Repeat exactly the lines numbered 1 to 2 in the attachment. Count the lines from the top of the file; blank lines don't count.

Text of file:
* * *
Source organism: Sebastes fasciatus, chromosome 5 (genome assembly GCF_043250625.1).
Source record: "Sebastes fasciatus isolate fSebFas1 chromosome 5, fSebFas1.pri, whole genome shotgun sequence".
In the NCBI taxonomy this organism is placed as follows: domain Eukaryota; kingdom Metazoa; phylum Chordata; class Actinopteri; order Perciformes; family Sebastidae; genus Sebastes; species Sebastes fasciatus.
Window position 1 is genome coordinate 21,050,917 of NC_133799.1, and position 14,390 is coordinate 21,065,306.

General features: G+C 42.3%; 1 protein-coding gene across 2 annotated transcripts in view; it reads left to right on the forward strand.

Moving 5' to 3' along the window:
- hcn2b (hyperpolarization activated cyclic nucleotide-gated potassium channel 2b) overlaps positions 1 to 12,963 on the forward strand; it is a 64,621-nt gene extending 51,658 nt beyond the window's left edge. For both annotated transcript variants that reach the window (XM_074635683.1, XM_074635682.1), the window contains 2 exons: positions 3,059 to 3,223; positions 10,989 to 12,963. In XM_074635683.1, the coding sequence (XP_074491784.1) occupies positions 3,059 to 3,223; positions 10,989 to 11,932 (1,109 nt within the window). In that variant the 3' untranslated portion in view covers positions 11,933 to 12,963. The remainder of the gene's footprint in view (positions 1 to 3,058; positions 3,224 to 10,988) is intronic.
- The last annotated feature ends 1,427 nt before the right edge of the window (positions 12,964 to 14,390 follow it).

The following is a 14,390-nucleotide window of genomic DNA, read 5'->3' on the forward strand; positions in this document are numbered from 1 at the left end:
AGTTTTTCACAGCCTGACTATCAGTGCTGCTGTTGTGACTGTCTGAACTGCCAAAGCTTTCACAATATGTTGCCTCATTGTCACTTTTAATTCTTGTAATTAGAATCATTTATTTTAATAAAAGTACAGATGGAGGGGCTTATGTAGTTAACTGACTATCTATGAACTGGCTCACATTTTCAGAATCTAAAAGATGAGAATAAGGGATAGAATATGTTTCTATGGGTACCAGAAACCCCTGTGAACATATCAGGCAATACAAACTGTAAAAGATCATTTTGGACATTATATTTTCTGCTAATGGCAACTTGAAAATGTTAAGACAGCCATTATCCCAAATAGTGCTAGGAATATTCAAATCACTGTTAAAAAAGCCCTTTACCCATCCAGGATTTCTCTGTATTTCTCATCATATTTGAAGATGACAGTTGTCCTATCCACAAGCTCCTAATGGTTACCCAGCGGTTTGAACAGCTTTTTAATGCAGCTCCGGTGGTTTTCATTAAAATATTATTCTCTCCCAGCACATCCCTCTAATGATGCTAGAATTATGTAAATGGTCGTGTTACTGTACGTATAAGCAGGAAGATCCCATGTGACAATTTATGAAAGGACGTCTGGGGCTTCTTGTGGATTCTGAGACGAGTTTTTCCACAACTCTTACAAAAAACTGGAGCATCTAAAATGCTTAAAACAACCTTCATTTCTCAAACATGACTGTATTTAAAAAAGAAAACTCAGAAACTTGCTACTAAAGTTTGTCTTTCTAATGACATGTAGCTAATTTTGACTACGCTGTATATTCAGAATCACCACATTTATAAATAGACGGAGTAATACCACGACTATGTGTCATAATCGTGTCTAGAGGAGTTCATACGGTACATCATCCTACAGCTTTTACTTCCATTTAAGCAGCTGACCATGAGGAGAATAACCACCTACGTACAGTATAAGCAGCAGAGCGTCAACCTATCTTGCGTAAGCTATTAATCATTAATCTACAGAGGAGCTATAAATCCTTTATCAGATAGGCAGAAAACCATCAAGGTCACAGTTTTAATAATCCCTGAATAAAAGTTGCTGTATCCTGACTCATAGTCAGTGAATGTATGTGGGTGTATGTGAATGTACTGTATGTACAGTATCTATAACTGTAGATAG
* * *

Source organism: Sebastes fasciatus, chromosome 5 (genome assembly GCF_043250625.1).
Source record: "Sebastes fasciatus isolate fSebFas1 chromosome 5, fSebFas1.pri, whole genome shotgun sequence".